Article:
Baltimore, MD (PRWEB) May 31, 2013
Stroke can happen to anyone, anywhere, any time. Each year, approximately 795,000 individuals suffer strokes and about one-third of these individuals are diagnosed with aphasia. Aphasia is derived from the Greek word for “speechlessness”. It occurs when a stroke affects the region of the brain that is responsible for language. The damage may affect the individual’s speaking, reading, writing and/or language comprehension. The effects of aphasia on communication can be devastating. Some survivors are unable to speak at all. Others cannot understand speech and must navigate the world as if they are living in a country where conversations and written documents elude them.
Fortunately advances in technology are providing new opportunities for people with aphasia to speak up. Individuals with aphasia who attend the Snyder Center for Aphasia Life Enhancement (SCALE), a community treatment center in Baltimore, Maryland, are dispelling the notion that they are unable to advocate for themselves. Members who attend the center use an array of technologies that enable them to express their thoughts and reveal their competencies and during stroke awareness month, they intend to be heard.
Forty members with aphasia who attend SCALE decided to increase awareness about aphasia in Baltimore through the arts. On May 4th, SCALE hosted a play about aphasia entitled, Night Sky. The SCALE community partnered with The Hugh Gregory Gallagher Motivational Theatre, a non-profit organization that raises public awareness of disability issues and discrimination in our society through dramatizations of real-life and fictionalized experiences. SCALE members invited the group to perform Night Sky to their friends, neighbors and folks from the larger community. Despite severe communication impairments they sold tickets, wrote presentations and presented to over 135 guests.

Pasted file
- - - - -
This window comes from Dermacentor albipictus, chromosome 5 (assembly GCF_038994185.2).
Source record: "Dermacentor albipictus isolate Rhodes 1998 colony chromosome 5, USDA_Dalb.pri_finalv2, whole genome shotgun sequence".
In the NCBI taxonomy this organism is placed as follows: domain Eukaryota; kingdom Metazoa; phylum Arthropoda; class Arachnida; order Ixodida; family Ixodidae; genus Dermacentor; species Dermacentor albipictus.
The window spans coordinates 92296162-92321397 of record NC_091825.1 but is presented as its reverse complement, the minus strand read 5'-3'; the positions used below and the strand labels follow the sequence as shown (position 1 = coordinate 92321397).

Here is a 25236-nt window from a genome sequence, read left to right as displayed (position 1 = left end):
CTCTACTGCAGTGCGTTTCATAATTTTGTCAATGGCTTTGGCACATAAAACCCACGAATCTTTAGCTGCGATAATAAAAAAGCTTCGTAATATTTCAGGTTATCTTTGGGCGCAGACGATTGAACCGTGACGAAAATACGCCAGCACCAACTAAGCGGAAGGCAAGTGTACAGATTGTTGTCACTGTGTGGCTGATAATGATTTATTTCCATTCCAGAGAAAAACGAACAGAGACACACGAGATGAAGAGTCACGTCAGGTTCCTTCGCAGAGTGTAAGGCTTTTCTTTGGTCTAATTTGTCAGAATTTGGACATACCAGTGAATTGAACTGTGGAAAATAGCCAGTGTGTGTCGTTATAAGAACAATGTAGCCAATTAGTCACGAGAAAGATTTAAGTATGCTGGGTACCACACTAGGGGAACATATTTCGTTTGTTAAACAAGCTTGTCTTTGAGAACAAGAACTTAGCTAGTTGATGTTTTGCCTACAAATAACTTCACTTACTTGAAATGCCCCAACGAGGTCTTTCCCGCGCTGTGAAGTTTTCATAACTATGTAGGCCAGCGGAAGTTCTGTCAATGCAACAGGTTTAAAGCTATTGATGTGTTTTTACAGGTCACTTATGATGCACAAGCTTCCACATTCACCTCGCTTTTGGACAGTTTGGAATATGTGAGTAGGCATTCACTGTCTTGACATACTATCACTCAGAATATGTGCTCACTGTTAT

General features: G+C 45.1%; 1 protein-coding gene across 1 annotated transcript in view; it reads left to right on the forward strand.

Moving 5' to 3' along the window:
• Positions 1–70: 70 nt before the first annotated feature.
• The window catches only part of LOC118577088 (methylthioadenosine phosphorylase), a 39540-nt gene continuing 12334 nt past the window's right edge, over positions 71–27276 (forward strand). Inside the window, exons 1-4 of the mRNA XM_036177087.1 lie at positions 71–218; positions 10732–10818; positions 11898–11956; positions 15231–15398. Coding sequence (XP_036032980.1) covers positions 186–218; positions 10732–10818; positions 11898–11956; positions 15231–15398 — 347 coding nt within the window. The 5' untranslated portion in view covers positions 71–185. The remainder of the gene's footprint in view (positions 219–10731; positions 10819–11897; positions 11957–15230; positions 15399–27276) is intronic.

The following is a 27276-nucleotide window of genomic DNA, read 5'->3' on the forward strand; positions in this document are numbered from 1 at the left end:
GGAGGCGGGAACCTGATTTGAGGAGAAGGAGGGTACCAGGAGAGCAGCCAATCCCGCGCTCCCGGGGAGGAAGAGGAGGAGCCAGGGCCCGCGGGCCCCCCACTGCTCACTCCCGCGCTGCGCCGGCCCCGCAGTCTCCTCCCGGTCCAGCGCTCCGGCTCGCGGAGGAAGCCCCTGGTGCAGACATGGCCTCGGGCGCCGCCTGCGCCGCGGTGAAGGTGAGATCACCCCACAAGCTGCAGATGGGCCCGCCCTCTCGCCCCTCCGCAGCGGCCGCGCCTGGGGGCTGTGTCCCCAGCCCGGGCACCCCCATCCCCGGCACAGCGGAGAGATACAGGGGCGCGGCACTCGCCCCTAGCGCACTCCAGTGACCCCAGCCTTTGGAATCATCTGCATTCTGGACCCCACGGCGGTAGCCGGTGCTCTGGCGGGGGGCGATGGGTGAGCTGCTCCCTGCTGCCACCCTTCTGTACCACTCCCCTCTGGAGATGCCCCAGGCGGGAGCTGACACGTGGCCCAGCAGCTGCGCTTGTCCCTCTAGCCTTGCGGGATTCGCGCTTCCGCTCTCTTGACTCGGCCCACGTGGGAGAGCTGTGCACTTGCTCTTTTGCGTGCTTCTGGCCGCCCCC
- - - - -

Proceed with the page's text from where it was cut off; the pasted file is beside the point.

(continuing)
Several SCALE members used the VAST program to enable them to fluently present the materials they had written at the event. The VAST program is an innovative research based application of video technology designed to facilitate and improve communication abilities for speech-impaired individuals. Following close-up video of mouth movements combined with visual and auditory cues allows individuals to readily produce speech. SpeakinMotion has made this approach available to individuals with motor speech disorders such as aphasia and apraxia through its speech therapy apps and custom recording service.
Creating their messages and practicing with their custom VAST videos requires weeks of preparation and hard work by stroke survivors with aphasia. But, the hard work pays off when they are able to deliver their unique messages themselves to advocate for themselves and to educate the public about the effects of stroke on communication and quality of life. Roz, a member of SCALE with aphasia, struggled early on with the speech for the event without the support of her VAST video. But, as the video in the link below shows, with the help of her VAST video, she progressed from single words/ short phrases to fluently delivering her welcome speech at the event.